There were truly remarkable, or certainly unexpected, developments in the Turkish opposition alliance on March 3, with a party leader pulling her support for Republican People’s Party (CHP) leader Kemal Kılıçdaroğlu as the single candidate for the opposition Table of Six coalition in the looming presidential election, due on May 14. Initially, at least, the news seemed likely to cheer Recep Tayyip Erdoğan in his bid to hold onto power.
It seems that Meral Akşener of the nationalist IYI (the Good party) made the call that Kılıçdaroğlu, just could not beat Erdoğan. Akşener seems now to be backing Kilicdaroglu’s party colleagues, Istanbul mayor Ekrem İmamoğlu or Ankara mayor Mansur Yavaş to run against Erdoğan. But İmamoğlu would probably be disbarred after his conviction for deriding election officials in their conduct of the 2019 Istanbul municipal elections. Yavaş has hinted that he might want to run, but it is unclear if he would be prepared to stab his party leader, Kılıçdaroğlu, in the back.
Regardless, Akşener looks set to leave the Table of Six coalition, thereby severely weakening the opposition’s standing ahead of May’s joint presidential and parliamentary elections.
Until now, Erdoğan had been lagging in the polls. But the new developments mean that Kılıçdaroğlu’s likelihood of beating the incumbent — polls had given him about an even chance in a head-to-head — has slumped. After all, if even his former coalition partners do not think he can win, then what hope has he?
It is possible that Yavaş will decide to fight both Erdoğan and Kılıçdaroğlu. But would he really be able to reach the second round for a one-on-one against Erdoğan? And even then, little is really known about Yavaş in terms of his broader national politics; he has kept his head down running Ankara and focusing on service delivery. His past nationalist track record might mean that Kurdish voters would spurn him in any second-round vote.
If Yavas did reach the second-round run-off, it is likely (based on past form) that Erdoğan would offer some carefully targeted inducements. He might offer concessions to Kurds, who likely are nervous anyway about voting for Yavaş. He might even look to offer Akşener a deal of a move away from the current presidential system back to a parliamentary system where she might then aspire to be a hands-on prime minister under a more ceremonial (if that is ever imaginable) Erdoğan presidency.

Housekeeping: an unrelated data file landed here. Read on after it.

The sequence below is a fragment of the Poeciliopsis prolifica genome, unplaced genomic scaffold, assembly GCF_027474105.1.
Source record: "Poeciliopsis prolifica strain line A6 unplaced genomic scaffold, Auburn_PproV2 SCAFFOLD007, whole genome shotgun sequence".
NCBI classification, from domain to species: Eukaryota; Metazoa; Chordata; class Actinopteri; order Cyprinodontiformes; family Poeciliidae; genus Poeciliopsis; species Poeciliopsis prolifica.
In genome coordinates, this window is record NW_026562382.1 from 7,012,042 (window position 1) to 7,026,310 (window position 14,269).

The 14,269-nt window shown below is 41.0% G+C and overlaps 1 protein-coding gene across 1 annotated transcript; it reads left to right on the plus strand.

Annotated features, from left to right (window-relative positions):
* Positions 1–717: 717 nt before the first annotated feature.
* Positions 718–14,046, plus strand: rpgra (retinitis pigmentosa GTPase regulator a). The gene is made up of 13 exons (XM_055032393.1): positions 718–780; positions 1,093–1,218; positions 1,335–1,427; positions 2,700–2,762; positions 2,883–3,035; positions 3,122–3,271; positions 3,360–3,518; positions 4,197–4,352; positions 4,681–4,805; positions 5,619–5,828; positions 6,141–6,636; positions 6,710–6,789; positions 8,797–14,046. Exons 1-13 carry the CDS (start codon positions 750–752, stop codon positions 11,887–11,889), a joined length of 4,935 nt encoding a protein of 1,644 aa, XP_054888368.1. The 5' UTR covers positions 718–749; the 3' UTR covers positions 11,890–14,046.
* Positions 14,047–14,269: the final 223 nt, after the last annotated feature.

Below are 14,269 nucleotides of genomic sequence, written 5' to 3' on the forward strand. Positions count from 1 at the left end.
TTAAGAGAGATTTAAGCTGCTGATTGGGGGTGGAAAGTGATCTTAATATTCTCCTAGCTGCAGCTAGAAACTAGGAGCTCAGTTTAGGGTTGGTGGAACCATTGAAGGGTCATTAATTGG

The executive presidency has had its challenges for Erdoğan, particularly the much higher vote bar for retaining the office of 50% plus 1, whereas in previous elections under the parliamentary system, his AK party was able to retain power with as little as 34% of the vote. A deal with Akşener — with whose family he has a friendly relationship —would also protect the president’s clan from the risk of legal action for wrongdoing while in office, a real risk if they were to lose power.
All told, the big winner of today’s shenanigans appears to be Teflon Tayyip, as some long-standing observers refer to him. After the events of March 3, he looks well set to win another term in office.
Timothy Ash is a Senior Emerging Markets Sovereign Strategist at RBC BlueBay Asset Management. He is an Associate Fellow at Chatham House on their Russia and Eurasian program.
The opinions in this article are those of the author.
Europe’s Edge is CEPA’s online journal covering critical topics on the foreign policy docket across Europe and North America. All opinions are those of the author and do not necessarily represent the position or views of the institutions they represent or the Center for European Policy Analysis.
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